Obituaries Australia

  • Tip: searches only the name field
  • Tip: use double quotes to search for a phrase
  • Tip: lists of awards, schools, organisations etc

Browse Lists:

Cultural Advice

Aboriginal and Torres Strait Islander people should be aware that this website contains names, images, and voices of deceased persons.

In addition, some articles contain terms or views that were acceptable within mainstream Australian culture in the period in which they were written, but may no longer be considered appropriate.

These articles do not necessarily reflect the views of The Australian National University.

Sarah Margaret Hayes (1855–1929)

Mrs. M. S. [Margaret Sarah] Hayes passed away on Saturday morning at the Atherton District Memorial Hospital, after 52 years of life in Queensland, at its best and worst. She was a resident of Tolga, and as well as many relations had a number of friends in the North, having made herself popular with all who knew her. She landed in Townsville 52 years ago, a girl of 16 years of age, and after living there for some years she went to Port Douglas. Just at that time gold was discovered on the Hodgkinson, and to the Hodgkinson she went – and saw the place grow from a small camp to a town with thousands of inhabitants, and lived to see the people drift away again, and the country return to its original state.

On the Hodgkinson Mrs. Hayes met her first husband and became Mrs. Miller, but her husband died in the eighties, leaving her with two boys, William and Herbert and two tiny girls, who are now well known on the Tableland as Mrs. Edwards of Mareeba and Mrs. Cronin of Tolga.

Mrs. Miller then met and married Mr. B. Hayes, who took a prominent part in local government in Atherton when Atherton was first on the map. The greater part of the late Mrs. Hayes' life was spent in the mining fields of the north, Silver Valley, Watsonville, Herberton, Thornborough and others fields which have long since gone out of existence. The Rocky Creek Hotel was conducted by this grand old lady in the early days, and business in this respect was carried on in Kulara and Tumoulin afterwards. In 1900 she came to live in Tolga, where she made additional friends, who delighted to hear her speak of the adventures which befell the early pioneers. Mrs. Hayes was at all times prepared to accept the risks that are part and parcel of the settling of a new country and that she had the spirit and the courage (the greatest essential of all) to face and overcome difficulties is borne out by the following:–One time when residing in Watsonville she received word that her eldest son was seriously ill in Sydney, and there and then made up her mind to proceed to see him at once. At that time there was no train, or motor car to utilise, and in fact the roads were only an apology, the only means of egress being bush tracks through the scrub, which were generally girth deep in mud and slush. This, however, did not deter this worthy pioneer, for she saddled a horse and rode through the scrub down over the Range to Cairns, where she caught a boat to Sydney. The result of the trip was four days in bed, but Mrs. Hayes was none the worse for this great achievement.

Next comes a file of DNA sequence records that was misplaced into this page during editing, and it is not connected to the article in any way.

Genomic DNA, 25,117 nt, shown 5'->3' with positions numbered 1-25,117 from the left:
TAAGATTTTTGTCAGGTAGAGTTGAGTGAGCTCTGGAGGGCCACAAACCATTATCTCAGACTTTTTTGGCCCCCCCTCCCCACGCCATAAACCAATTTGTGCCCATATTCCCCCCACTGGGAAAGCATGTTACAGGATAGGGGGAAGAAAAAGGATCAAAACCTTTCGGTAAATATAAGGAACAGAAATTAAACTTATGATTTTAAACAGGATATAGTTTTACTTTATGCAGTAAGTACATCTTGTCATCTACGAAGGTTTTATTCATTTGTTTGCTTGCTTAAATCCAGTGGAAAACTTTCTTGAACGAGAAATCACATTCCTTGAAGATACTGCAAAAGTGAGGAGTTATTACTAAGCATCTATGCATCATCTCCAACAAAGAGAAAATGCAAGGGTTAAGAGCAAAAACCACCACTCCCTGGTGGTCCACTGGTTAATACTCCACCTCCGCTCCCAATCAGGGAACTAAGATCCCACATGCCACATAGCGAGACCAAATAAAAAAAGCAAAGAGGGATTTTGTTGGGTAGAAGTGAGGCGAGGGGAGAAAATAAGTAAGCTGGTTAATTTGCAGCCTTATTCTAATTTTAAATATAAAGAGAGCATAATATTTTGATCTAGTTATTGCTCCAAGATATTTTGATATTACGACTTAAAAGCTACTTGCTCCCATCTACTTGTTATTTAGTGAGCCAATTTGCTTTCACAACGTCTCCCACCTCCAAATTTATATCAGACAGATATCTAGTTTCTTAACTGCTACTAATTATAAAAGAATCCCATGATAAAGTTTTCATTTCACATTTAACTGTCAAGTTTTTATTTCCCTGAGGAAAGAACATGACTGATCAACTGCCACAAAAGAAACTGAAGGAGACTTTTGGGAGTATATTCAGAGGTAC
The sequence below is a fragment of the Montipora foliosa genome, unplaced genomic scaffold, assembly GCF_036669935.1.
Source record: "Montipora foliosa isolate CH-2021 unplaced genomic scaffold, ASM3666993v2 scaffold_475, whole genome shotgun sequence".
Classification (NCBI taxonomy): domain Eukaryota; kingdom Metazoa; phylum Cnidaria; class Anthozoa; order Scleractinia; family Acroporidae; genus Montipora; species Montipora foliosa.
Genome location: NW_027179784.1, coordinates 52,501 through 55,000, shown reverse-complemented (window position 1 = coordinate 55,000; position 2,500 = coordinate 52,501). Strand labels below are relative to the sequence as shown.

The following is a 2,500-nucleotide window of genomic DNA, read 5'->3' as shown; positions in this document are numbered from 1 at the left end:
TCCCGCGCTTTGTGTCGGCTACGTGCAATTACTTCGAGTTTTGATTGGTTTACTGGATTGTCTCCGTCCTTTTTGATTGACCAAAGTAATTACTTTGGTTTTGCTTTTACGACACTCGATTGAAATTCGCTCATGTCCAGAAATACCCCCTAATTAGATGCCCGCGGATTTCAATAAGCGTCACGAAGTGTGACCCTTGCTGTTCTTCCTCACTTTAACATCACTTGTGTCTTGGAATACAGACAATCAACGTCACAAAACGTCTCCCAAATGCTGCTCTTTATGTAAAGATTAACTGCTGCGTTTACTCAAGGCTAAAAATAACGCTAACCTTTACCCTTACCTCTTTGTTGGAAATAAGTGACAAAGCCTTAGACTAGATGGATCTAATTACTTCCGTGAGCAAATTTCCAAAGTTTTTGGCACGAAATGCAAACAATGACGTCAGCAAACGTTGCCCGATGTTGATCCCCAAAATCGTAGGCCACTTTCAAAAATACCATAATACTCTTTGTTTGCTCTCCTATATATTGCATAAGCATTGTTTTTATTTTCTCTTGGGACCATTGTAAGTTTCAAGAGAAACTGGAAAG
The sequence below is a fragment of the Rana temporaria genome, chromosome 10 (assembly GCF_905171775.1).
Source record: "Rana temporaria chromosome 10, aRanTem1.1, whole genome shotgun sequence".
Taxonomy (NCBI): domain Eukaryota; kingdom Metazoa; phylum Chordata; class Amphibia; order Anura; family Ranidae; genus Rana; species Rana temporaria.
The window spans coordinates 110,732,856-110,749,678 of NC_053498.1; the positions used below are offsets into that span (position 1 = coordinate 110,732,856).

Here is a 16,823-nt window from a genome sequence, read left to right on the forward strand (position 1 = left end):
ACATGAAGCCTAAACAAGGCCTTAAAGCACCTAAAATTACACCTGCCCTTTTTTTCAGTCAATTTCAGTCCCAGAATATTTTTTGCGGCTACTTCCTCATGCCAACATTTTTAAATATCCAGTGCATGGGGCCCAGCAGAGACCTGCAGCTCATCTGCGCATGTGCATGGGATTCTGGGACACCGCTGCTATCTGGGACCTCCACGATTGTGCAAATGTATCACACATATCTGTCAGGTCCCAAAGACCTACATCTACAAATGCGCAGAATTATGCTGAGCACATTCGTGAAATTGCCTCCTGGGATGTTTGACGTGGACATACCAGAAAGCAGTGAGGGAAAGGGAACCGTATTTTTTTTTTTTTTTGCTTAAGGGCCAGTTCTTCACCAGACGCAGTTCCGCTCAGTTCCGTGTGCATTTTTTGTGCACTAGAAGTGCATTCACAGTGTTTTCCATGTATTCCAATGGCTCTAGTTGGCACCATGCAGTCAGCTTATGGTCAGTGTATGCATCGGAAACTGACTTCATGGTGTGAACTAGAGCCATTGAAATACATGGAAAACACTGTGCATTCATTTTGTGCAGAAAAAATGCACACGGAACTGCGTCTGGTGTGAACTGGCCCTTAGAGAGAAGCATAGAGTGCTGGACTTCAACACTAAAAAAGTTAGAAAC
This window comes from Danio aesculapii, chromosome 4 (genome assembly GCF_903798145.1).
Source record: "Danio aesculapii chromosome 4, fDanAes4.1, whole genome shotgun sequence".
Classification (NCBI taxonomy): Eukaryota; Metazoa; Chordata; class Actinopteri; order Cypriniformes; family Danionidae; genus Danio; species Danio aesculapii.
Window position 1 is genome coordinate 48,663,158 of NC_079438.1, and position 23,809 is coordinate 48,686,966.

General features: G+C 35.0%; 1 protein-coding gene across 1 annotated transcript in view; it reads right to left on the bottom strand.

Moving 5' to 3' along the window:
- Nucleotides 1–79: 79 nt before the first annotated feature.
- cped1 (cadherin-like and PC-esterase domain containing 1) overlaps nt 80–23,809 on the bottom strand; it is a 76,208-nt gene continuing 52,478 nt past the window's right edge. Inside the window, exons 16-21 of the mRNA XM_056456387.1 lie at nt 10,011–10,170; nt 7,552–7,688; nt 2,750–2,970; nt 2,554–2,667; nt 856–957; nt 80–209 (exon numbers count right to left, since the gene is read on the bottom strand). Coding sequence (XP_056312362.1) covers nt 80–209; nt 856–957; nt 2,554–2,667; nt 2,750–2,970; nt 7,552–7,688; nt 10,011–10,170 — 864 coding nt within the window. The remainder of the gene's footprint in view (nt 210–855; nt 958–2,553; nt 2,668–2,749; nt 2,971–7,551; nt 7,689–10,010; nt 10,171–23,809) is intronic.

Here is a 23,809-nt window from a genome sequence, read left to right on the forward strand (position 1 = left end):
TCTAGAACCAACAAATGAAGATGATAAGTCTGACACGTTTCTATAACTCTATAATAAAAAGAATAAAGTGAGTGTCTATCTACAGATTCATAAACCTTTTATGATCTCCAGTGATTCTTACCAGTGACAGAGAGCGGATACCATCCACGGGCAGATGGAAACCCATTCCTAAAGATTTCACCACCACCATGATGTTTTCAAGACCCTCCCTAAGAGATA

The late Mrs. Hayes must have had a fund of information regarding the early settlement of the north, and facts which would have been of immense historical value had they been recorded. The deceased lady knew the famed Christy Palmerston, and told many an interesting tale of his exploits.

Few will credit that the blacks were bad in the old days, but Mrs. Hayes related seeing a man being speared in the streets of Watsonville in broad daylight, and when in a reminiscent mood would tell of experiences, tragic and humorous, that befell the pioneers of this great northland.

Her funeral on Sunday was a very representative one, showing the respect in which the deceased lady was held in the district. The Rev. Fr. Vignoles officiated at the graveside. Many expressions of sympathy were sent, also the following floral tributes:–From sons, daughters and grandchildren, Mr. and Mrs. P. Murphy, Eacham Rugby League, Mr. and Mrs. Rolls and family, Mr. and Mrs. Hastie and family, Mr. and Mrs. R. Huddy and family, Mr. and Mrs. P. Montgomery and family, Mr. and Mrs. Murchinson and family, Mr. and Mrs. Galvin and family, Misses Morrow and Mr. Morrow, Mr. J. Tunnie and family, Mr. W. Morris and family, Mr. and Mrs. G. D. Howe, Mr. and Mrs. Bathe and family, Mr. R. Hood and family, Mr. and Mrs. Young, Mr. and Mrs. Neary and family, Mrs. Sutherland and family, Madge, Jack and Mervyn, Mr. and Mrs. Marnock and family, Miss M. Howe, Mr. and Mrs. R. S. Gyton and family, Tolga Cricket Club, Mrs. Grau and family, Mr. and Mrs. G. Hides, Mr. and Mrs. G. Martin and Elsie, Dr. and Mrs. L. C. Paine, Mr. and Mrs. A. G. Northey and family, Mr. and Mrs. R. Gordon, Mr. and Mrs. R. A. and Stevens and family Mr. and Mrs. H. Gilboy and family.

Original publication

Citation details

'Hayes, Sarah Margaret (1855–1929)', Obituaries Australia, National Centre of Biography, Australian National University,, accessed 19 May 2024.

© Copyright Obituaries Australia, 2010-2024

Life Summary [details]

Alternative Names
  • Lawless, Sarah Margaret
  • Miller, Sarah Margaret

Wexford, Ireland


2 February, 1929 (aged ~ 74)
Atherton, Queensland, Australia

Cause of Death

heart disease

Cultural Heritage

Includes subject's nationality; their parents' nationality; the countries in which they spent a significant part of their childhood, and their self-identity.

Religious Influence

Includes the religion in which subjects were raised, have chosen themselves, attendance at religious schools and/or religious funeral rites; Atheism and Agnosticism have been included.